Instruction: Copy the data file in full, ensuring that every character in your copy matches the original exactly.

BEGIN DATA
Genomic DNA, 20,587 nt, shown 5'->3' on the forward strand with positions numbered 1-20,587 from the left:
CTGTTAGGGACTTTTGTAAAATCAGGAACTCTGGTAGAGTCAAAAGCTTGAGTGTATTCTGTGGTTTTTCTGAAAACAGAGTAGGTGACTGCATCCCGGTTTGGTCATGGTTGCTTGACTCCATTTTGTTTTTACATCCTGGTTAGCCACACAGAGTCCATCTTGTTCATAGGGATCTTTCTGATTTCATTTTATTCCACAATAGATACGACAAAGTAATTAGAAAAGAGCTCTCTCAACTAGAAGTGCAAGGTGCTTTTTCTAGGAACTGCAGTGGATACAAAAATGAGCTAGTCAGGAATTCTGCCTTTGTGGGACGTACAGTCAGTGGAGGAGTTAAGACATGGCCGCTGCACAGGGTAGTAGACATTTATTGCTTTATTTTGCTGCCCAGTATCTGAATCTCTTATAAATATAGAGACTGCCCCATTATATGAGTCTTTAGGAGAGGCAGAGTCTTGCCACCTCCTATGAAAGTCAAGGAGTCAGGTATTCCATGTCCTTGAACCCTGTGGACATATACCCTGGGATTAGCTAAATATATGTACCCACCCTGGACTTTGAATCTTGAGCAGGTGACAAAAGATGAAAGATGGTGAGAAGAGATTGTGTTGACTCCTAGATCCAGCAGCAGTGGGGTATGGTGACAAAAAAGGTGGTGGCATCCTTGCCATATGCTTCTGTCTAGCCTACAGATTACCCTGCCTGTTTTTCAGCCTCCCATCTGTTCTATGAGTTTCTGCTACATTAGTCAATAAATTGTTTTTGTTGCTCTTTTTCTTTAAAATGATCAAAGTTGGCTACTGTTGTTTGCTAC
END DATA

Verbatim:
Genomic DNA, 20,587 nt, shown 5'->3' on the forward strand with positions numbered 1-20,587 from the left:
CTGTTAGGGACTTTTGTAAAATCAGGAACTCTGGTAGAGTCAAAAGCTTGAGTGTATTCTGTGGTTTTTCTGAAAACAGAGTAGGTGACTGCATCCCGGTTTGGTCATGGTTGCTTGACTCCATTTTGTTTTTACATCCTGGTTAGCCACACAGAGTCCATCTTGTTCATAGGGATCTTTCTGATTTCATTTTATTCCACAATAGATACGACAAAGTAATTAGAAAAGAGCTCTCTCAACTAGAAGTGCAAGGTGCTTTTTCTAGGAACTGCAGTGGATACAAAAATGAGCTAGTCAGGAATTCTGCCTTTGTGGGACGTACAGTCAGTGGAGGAGTTAAGACATGGCCGCTGCACAGGGTAGTAGACATTTATTGCTTTATTTTGCTGCCCAGTATCTGAATCTCTTATAAATATAGAGACTGCCCCATTATATGAGTCTTTAGGAGAGGCAGAGTCTTGCCACCTCCTATGAAAGTCAAGGAGTCAGGTATTCCATGTCCTTGAACCCTGTGGACATATACCCTGGGATTAGCTAAATATATGTACCCACCCTGGACTTTGAATCTTGAGCAGGTGACAAAAGATGAAAGATGGTGAGAAGAGATTGTGTTGACTCCTAGATCCAGCAGCAGTGGGGTATGGTGACAAAAAAGGTGGTGGCATCCTTGCCATATGCTTCTGTCTAGCCTACAGATTACCCTGCCTGTTTTTCAGCCTCCCATCTGTTCTATGAGTTTCTGCTACATTAGTCAATAAATTGTTTTTGTTGCTCTTTTTCTTTAAAATGATCAAAGTTGGCTACTGTTGTTTGCTAC